It's like it's taking all the words (ideas) that I've thought about recently (like most of what's written down in this very post I'm writing out right now) and then checking them against my memories, these being relevant ideas I've read about or come up with myself previously and stored away in memory. The subconscious then recognises which ideas in my memory match against what I'm currently thinking about and considering, it evaluates what's most important and relevant, and then feeds this back into my conscious thought process.

But it literally is like it is feeding ideas into your head. Again, these ideas can be in the form of just singular words like "but" that recognise there's potential error or nuance, small concepts like "one word after another" or even very large concepts like "LLMs are similar to this".

I use that as an example because that's what thought (idea) popped into my head when writing the previous paragraph. I know that I recognize there's definitely a connection there and I have some sort of outline of what that connection is, but I don't yet know exactly what exactly that connection is and what ideas I am going to come up with based around that. I realize that the idea has important relevance, but that I'm going to have to deconstruct and rationalize that idea out in full within conscious working thought and further subconscious feedback to those thoughts.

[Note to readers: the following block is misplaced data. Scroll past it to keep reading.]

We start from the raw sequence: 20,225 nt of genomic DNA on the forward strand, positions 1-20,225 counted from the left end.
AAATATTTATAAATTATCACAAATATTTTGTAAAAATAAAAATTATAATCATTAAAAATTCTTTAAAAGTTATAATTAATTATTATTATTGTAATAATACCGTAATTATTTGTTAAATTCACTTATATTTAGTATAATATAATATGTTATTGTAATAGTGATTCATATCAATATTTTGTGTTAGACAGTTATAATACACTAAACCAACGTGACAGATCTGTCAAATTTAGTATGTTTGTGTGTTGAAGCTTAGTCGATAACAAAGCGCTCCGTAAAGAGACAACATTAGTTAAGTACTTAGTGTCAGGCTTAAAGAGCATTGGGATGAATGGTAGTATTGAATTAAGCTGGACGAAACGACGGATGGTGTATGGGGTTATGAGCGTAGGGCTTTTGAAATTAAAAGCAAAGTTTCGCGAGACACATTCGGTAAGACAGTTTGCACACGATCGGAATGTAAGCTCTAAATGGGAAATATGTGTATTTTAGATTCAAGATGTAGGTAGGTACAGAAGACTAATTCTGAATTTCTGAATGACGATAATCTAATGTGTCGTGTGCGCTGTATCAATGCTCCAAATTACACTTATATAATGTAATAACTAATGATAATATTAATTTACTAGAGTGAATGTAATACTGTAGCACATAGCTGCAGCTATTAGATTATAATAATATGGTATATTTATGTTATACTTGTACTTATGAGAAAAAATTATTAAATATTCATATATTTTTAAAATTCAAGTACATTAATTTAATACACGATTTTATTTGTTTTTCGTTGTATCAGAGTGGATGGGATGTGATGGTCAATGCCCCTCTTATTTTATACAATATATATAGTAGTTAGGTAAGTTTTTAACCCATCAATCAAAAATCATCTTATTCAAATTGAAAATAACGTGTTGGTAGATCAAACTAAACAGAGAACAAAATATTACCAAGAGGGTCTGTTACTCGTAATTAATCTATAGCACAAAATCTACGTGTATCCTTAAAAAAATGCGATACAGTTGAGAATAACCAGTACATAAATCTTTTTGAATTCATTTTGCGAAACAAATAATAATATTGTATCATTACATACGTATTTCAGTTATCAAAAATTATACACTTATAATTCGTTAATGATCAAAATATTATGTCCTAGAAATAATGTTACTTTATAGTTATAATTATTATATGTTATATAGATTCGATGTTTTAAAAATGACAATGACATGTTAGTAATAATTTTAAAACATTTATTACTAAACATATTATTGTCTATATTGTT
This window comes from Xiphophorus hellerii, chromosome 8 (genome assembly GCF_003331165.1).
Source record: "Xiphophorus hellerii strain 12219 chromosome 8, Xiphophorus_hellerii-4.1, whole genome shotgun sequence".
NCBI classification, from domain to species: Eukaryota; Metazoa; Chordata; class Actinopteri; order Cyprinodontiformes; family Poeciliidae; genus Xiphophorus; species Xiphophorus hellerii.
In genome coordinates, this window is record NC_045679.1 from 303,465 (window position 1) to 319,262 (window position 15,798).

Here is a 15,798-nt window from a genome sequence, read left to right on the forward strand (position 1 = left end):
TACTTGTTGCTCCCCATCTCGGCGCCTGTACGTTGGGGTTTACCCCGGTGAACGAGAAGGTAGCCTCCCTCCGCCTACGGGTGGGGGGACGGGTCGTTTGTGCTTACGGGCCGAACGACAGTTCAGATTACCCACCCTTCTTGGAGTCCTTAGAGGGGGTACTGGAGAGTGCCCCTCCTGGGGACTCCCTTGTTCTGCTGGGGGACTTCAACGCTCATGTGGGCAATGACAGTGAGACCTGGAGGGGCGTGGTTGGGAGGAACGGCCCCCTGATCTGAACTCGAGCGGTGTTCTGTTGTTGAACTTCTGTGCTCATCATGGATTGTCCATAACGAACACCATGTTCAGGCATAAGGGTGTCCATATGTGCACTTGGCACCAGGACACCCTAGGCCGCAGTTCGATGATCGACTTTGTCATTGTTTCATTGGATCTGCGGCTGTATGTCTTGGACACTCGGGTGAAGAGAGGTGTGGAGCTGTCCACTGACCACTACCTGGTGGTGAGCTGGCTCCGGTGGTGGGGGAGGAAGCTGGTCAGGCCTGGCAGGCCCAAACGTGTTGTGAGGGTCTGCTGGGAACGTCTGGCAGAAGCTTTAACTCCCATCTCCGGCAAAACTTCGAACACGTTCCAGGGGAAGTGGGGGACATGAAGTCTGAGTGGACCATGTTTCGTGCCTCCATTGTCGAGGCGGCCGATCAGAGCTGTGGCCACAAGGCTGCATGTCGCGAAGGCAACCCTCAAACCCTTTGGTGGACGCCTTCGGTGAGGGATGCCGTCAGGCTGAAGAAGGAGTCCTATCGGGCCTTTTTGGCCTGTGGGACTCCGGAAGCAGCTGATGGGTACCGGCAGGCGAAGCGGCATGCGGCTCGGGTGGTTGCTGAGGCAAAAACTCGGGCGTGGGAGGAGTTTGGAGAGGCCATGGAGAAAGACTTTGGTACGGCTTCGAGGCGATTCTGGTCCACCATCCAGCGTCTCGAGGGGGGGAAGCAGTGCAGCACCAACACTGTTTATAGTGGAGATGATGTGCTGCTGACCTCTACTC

The outline of the connection is that what I was talking about before is similar to what LLMs do. They read a certain amount of the text up to that point, to have context, and then use that to match against the model in order to best predict the next word.

I really don't think, in that sense, that they're doing something that much different to what our subconscious does for us. I believe, though, that a very key and important difference is that our brains are much better at compacting together and recognizing important ideas 'concepts'.

Within the context of what you've recently thought about, our subconscious isn't holding and analyzing against every single word. It's conceptualizing overarching ideas from that entire context and then matching against these. This allows our brains to be both highly efficient and also well honed / adapted towards idea creation, analysis and manipulation.

Within our memories we also store things in layered ideas 'concepts'. So again, it is much more efficient to match current context against these and it primes sparks of ideas and ingenuity.

I believe if we manage to refine LLMs to be able to capture ideas as well as we do and also store these in memory efficiently like we do, it will level up their capabilities and efficiency immensely. I think it is entirely possible to do this and I believe it's already being very much worked upon. If we do manage to get LLMs up to a similar level as us in that particular regard, I don't think there will actually be much left separating our mental abilities from those of LLMs in our actual thought process.